A reflection for the twenty-seventh Sunday in Ordinary Time

Father Ferdinand Okorie, C.M.F. reflects on the readings for October 8, 2023.
Catholic Voices

Readings (Year A):

Isaiah 5:1 – 7
Psalms 80:9, 12, 13 – 14, 15 – 16, 19 – 20
Philippians 4:6 – 9
Matthew 21:33 – 43

Reflection: Seek the peace of God that surpasses all understanding

Anxiety is a disorientation of body and spirit, denying the individual the emotional and mental freedom to make favorable decisions in many circumstances of life. Many believers today find themselves in a daily struggle with anxiety attacks that have an adverse effect on their physical and mental health. For instance, as another school year begins, the Espinoza family is anxious about the safety of our streets and classrooms as they send their children off to school. Watching their children climb onto the school bus every morning, they worry about their safety. Others may have different feelings of anxiety due to being overwhelmed by the challenges of daily life, which cause them emotional and mental uneasiness.

In the second reading for the lectionary selection for this Sunday, St. Paul counsels an anxious Christian community in Philippi to counter any situation in life that causes anxiety with prayer, petition, thanksgiving, and making their requests known to God. St. Paul knows that the feeling of anxiety can weaken a believer’s ability to exercise the gift of freedom as a child of God. Anxiety can diminish our world, denying us the joy of our relationships and the communion with others that reassures us of our oneness in Christ.

The feeling of anxiety can make it hard for us to respond to the invitation to look out for the good of one another, because it closes us in from the expression and reception of love. St. Paul exhorts the community to seek God through prayer, the ritual activity that draws us into the presence of God, making it possible for God to identify with our human conditions and challenges. It is in this state of divine-human communion that we will experience “the peace of God” that surpasses any anxiety-inducing challenges.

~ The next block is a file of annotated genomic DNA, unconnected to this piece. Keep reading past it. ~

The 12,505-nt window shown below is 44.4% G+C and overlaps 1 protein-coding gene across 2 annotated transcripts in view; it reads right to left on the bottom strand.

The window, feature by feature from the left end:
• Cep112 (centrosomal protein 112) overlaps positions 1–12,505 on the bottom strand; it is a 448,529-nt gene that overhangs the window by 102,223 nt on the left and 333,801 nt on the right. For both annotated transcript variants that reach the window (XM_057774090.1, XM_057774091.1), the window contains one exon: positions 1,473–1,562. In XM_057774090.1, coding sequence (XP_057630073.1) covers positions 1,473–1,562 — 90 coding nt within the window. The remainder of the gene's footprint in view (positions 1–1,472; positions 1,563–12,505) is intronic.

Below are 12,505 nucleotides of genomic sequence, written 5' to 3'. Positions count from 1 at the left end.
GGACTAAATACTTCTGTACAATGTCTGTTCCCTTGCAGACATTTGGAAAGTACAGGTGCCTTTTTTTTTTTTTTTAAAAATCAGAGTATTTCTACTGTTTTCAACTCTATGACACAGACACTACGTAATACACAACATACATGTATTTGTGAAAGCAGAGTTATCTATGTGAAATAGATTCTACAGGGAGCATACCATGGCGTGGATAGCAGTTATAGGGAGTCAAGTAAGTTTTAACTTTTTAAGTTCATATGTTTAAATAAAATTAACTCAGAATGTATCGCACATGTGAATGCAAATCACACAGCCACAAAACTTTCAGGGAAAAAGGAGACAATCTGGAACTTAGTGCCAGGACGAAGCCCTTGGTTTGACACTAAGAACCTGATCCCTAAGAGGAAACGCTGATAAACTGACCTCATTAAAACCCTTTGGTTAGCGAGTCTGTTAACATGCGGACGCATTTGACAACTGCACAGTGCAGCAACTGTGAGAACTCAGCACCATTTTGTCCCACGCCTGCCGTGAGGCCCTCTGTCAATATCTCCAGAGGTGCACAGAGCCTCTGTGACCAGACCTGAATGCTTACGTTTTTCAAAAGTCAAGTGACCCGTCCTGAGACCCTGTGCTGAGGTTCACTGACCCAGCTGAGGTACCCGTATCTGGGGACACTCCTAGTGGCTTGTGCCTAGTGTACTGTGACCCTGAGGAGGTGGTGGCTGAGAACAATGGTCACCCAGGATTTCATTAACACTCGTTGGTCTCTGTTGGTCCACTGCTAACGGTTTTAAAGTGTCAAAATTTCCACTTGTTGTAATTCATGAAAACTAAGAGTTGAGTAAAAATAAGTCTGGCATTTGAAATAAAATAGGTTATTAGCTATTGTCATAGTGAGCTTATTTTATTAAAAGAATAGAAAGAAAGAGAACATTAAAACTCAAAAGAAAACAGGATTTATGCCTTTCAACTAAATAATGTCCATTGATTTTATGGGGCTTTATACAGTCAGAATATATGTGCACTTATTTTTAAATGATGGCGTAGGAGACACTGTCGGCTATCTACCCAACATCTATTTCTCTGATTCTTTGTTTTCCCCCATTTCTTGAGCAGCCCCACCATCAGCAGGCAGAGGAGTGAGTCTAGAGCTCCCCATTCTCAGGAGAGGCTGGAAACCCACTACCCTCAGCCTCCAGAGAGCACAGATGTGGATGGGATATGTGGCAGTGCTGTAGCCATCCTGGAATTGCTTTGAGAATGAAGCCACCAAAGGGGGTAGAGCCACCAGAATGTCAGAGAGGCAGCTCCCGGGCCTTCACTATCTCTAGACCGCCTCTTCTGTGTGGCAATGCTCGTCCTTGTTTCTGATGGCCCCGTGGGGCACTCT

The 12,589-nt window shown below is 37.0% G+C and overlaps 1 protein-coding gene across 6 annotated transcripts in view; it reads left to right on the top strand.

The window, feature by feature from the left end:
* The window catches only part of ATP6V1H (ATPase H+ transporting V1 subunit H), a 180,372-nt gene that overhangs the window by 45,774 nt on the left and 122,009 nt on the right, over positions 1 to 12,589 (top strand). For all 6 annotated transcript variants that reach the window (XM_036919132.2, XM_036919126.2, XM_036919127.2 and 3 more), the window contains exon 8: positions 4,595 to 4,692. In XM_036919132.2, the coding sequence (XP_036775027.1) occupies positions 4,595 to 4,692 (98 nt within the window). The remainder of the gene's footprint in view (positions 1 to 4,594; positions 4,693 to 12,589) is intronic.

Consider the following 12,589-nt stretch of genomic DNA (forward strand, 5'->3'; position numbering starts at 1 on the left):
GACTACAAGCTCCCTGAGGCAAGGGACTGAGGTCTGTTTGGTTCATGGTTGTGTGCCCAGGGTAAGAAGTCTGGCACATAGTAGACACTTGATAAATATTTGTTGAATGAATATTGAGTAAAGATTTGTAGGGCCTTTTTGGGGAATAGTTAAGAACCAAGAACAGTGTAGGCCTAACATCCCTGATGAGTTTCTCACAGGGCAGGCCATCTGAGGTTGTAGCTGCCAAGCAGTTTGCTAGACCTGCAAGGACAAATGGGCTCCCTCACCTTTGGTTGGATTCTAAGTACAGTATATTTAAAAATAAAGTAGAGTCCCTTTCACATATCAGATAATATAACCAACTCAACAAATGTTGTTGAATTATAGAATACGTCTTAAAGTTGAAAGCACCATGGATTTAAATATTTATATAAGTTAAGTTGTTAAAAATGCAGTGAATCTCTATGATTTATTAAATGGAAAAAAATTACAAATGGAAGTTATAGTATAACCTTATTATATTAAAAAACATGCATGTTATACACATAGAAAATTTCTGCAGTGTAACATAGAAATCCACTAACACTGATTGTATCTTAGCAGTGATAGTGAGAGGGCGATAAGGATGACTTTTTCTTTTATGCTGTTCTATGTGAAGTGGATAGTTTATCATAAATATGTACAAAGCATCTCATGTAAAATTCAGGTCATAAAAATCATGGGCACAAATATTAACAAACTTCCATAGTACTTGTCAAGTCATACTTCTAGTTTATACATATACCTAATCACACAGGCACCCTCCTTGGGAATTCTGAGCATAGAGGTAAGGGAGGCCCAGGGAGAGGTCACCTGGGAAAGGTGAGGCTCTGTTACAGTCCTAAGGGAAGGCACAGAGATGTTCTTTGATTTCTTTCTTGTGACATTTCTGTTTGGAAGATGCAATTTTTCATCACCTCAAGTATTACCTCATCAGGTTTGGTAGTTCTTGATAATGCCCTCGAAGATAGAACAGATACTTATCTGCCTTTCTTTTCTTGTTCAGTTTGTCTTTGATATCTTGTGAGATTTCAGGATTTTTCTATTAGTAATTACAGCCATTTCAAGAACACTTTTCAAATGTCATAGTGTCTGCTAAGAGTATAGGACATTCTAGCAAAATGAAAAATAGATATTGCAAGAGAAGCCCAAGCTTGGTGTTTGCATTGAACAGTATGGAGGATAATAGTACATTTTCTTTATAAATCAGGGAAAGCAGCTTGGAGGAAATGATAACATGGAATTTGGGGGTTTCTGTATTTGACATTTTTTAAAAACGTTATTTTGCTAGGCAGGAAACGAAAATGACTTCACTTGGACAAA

St. Paul’s own experience of God and Jesus Christ convinces him that the “peace of God” has been granted to believers through faith. For this reason, he reminds us that the “peace of God” steadies our personhood, our “hearts and minds,” and our emotional and mental well-being under the guidance and power of Jesus, who assures us that divine grace is sufficient, whenever we are weakened by the circumstances of human life. St. Paul further teaches us that communion with God through Jesus offers an experience of life in tranquility, peace and hope, against the challenges and struggles of our daily lives.

Let us keep in mind that the same social institutions and systems that contribute to our positive outlook in life can also create some of the circumstances that cause anxiety, as the example of the Espinoza family indicates. St. Paul invites believers to aspire to the values that build up human dignity and flourishing, in order that we may exercise our Christian identity of loving service of one another. These values that build social order, strengthen relationships, and diminish the feelings of anxiety are strengthened in our lives by the Spirit of Jesus Christ, which God has granted to us.

The presence of the Spirit makes the Christian life an invitation to be present to each other so that others can see and experience our just and loving character in society, hear our truth and candor, and receive our loving presence in their lives, making valuable contributions to social growth and human flourishing.

About the author

Ferdinand Okorie, C.M.F.

Ferdinand Okorie is a member of the Claretian Missionaries and vice president and academic dean at Catholic Theological Union in Chicago, where he is also an assistant professor of New Testament studies. He is the editor-in-chief of U.S. Catholic.

Add comment